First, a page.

Five major learnings from Udhyami Seed Camp

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Five major learnings from Udhyami Seed Camp

Ideas, as they say, have the power to change the world. Ideas can engender feelings of hope, inspiration and passion in midst of uncertainty and chaos. Ideas can evoke feverish excitement and spread like wildfire. But in the world of business, idea, when not executed, mean very little. Thus, Udhyami Seed Camp was conceptualized with the objective of helping Nepali entrepreneurs and their wonderful ideas reach their full potential. Udhyami Seed Camp is a 5-day long bootcamp to turn ideas into businesses. 12 teams, who either had business ideas or had already started work on their ideas at some level, participated in the program. The Seed Camp brought together over 40 established entrepreneurs, experts, facilitators, and investors as coaches. The coaches helped the teams with their ideas to ensure that each idea had every chance of turning into a viable business.

A lot of knowledge and insights were exchanged during the 5-day program and here are five of the major learnings of the teams of Udhyami Seed Camp Batch-1.


Get started with your business model canvas

For the most of us, having a business idea is the easy bit. But understanding the various (business) cogs that propel the idea into a business is more difficult. This was the case for many of the teams at Udhyami Seed Camp. Therefore, they were introduced to the business model canvas (BMC), a framework that helps you visualize the various building blocks of your business.
Engineers for Nepal, one of the teams at the bootcamp, used the BMC to better understand the services that they plan to offer. The team wants to build a platform to abridge the gap between people who require engineering services and those who can offer them.

This is a wonderful idea that will help many people. But building an effective platform has its own unique challenges. From dealing with various stakeholders to getting the revenue model right, Engineers For Nepal needs to get a lot of things right. But thanks to the BMC, the team were able to better understand the essential elements of their business. They were able to identify their customer segments, key relations, activities and cost structures which enable them prioritize their efforts and make better decisions.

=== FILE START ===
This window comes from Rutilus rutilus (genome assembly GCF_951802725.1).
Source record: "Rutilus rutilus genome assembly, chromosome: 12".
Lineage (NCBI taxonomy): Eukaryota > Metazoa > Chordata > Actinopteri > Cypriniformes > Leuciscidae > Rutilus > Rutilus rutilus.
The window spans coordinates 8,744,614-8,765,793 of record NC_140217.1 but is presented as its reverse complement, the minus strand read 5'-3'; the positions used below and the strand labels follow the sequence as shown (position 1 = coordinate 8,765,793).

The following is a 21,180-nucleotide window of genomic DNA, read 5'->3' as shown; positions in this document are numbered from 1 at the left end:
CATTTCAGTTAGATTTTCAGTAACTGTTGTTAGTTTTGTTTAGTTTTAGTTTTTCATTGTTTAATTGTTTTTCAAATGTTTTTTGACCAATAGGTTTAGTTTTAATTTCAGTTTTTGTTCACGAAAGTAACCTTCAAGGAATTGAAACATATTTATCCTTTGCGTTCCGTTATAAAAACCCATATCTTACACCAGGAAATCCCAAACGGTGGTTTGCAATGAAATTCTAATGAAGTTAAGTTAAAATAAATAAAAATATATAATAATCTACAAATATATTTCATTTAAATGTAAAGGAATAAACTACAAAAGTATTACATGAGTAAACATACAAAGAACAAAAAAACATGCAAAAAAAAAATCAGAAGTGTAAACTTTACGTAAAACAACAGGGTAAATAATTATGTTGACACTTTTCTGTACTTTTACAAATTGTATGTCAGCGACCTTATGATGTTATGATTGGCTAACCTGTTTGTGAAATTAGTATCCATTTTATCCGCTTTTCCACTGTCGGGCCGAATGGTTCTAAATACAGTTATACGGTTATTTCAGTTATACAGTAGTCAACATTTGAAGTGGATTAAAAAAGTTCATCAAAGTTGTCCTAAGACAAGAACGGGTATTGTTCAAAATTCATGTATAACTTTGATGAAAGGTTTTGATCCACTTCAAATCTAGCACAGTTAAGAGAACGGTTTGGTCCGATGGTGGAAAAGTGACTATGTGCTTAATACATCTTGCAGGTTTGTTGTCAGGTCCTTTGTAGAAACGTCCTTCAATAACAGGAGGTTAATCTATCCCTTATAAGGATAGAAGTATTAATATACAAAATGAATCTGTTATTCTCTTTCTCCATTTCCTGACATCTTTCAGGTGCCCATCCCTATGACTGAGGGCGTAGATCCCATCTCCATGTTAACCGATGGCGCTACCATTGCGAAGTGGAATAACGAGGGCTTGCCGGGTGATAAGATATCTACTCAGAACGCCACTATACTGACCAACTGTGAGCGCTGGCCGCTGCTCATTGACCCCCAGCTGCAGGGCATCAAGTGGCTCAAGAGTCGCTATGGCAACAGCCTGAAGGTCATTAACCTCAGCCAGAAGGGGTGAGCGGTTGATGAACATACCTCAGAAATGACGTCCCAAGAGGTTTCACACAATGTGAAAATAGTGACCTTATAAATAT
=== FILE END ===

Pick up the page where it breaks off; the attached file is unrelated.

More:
Here’s a link where you can get your BMC started for your idea or business:  



Importance of concept and prototype testing

Building and investing in products and services that do not have sufficient demand are two fatal traps that most entrepreneurs fall into.Working on ideas that do not have sufficient market demand to sustain a business is a waste of time, money, and more importantly your startup energy.

The teams were introduced to “The Lean Startup” and its “Build-Measure-Learn” philosophy in order to prevent wastage of precious resources. Based on these learnings, the teams were encouraged to build Minimal Viable Products (MVPs) or prototypes. They were asked to take their products to actual customers and stakeholders in order to test their ideas, concepts, and assumptions.

KD Group, a husband-wife duo, want to expand the horizons of their traditional mustard oil business. They want more people to know about the health benefits of mustard oil and they have also been working on a mustard oil based massage oil.

During the bootcamp, they set out to interact with actual customers and stakeholders with their products. The results they got was phenomenal. They met doctors that not only verified their assumptions that pure mustard oil is healthier than other edible oil, but the doctors also agreed to recommend their products to their patients. Most significantly, a head nurse at Prasuti Ghriha placed a significant order for their product. It certainly pays to talk to your customers.


Reaching out to mentors and coaches